No, it’s not hoops and the tourney, but some of the oddest weather we’ve ever seen. We just finished up with an extremely mild winter. We only had three significant snow falls, which were literally gone 3-4 days later. The entire season was back and forth, up and down. But now, what do you say to temperatures over 35 degrees above normal? We have set record after record already for this time of year. If I thought I was disoriented during the winter, I’m totally confused having late May in mid March!
Our family in California is having colder than normal temps, while we are in shorts and sleeveless shirts! Although there are still some hold-outs claiming that climate change is bad science and a conspiracy, I for one am quite convinced of its truth. The question is what do we make of all this weather stuff anyway? As a farmer, if the weather can’t teach you flexibility, nothing will. So here we are getting a jump on our season, by tilling six weeks ahead of schedule. What the heck, just take each day as it comes, stay flexible and get going!
For those of you who have followed our adventures in farming, you know that our garlic crop has been a lesson in itself! We have had success and failure due to weather extremes and growing in clay. We have lost thousands of dollars in seed stock, yet stay committed to a crop that gives us such joy we refuse to give up on it. After three consecutive years of frustration, Val decided to get completely out of the box. When traditional methods fail, its time to rely on your own knowledge of your land, its cycles and its personality. We have purchased seed stock for many years. Last year, we had some seed stock that did not look viable and I was heading for the compost pile. Just before I was ready to chuck it, Val told Zac and I we were going to plant it. We couldn’t believe it! Quick frankly, it looked like crap, not to mention it was the wrong time of the year. Yet plant it we did….when will I learn? By fall, we had some of the highest quality single bulb seed stock we had ever seen! We were clearly on to something! Seed stock adapted to our land and climate could be the ticket to success. Time will tell. It takes two years for this method to come to fruition. If it works, we will no longer need to purchase garlic stock, which could save us thousands of dollars annually.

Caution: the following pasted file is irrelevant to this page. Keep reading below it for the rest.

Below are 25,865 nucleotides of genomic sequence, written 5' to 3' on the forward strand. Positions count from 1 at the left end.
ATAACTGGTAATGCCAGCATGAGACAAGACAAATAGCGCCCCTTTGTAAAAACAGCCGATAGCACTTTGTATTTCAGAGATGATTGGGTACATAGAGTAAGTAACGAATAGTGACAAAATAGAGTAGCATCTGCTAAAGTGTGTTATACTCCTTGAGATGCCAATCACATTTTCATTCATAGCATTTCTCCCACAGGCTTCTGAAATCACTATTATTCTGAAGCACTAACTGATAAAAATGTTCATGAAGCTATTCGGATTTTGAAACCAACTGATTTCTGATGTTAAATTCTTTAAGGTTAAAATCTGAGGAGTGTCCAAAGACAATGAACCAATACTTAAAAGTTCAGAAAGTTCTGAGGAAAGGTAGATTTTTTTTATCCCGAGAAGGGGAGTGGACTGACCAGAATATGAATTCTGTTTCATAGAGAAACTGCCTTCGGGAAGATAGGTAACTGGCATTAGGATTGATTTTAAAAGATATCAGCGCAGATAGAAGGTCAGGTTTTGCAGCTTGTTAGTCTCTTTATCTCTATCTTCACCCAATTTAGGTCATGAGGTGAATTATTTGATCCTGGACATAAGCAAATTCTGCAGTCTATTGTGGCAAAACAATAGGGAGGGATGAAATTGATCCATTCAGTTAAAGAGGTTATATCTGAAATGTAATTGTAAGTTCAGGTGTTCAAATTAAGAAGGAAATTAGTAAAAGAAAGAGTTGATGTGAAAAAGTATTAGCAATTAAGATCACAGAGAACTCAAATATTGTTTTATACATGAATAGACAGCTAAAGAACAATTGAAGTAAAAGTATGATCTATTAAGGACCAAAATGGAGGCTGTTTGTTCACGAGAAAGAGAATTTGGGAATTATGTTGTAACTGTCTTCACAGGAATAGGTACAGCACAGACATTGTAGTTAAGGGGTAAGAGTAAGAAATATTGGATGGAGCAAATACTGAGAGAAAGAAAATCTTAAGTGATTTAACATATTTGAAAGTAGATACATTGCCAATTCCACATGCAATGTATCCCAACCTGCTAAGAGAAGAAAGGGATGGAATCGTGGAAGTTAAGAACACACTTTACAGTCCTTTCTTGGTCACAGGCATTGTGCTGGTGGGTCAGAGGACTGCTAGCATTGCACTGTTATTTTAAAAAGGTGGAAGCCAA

So since it’s May in March, we have opened up the screened-in porch and have already enjoyed gin and tonics, along with a rousing game of Mexican Train dominoes. Today after tilling we decided to retrieve some fresh-frozen cannellini beans from our freezer and make a warm bean and herb salad. The hoop-house herbs are looking great, particularly because of our mild winter. It’s one of the many ways to use fresh beans, and pairs well with anything on the grill.
Warm Bean Salad With Olives and Herbs
- 3 cups drained cooked white beans, such as cannellini, navy or flageolets; (reserving 1/3 cup of cooking liquid)
- 2 Tbsp good quality olive oil
- 3 garlic cloves, minced
- 1 tsp finely chopped fresh rosemary
- 1 tsp finely chopped fresh thyme
- 1/2 cup sliced Kalamata olives
- 1/4 cup chopped fresh flat-leaf parsley
- 4 large fresh basil leaves, torn into small pieces
- 3-4 Tbsp fresh lemon juice
- Kosher salt & freshly ground black pepper to taste
- Place beans in a medium nonstick skillet and set aside.
- To make the dressing, in a small skillet, combine the olive oil and garlic over low heat, and cook until garlic is soft, about 3 minutes.
- Increase heat to medium and add the rosemary and thyme. Cook for an additional 3 minutes. Do not let garlic brown.
- Add the bean cooking liquid and olives, increase heat to high and boil for 30 seconds.
- Scatter the parsley and basil over the beans and pour the dressing over the beans, tossing to coat. Heat until beans are warm and most of the dressing has been absorb by the beans. Serve warm.
“It’s spring fever. That is what the name of it is. And when you’ve got it, you want – oh, you don’t quite know what it is you do want, but it just fairly makes your heart ache, you want it so! ” ~Mark Twain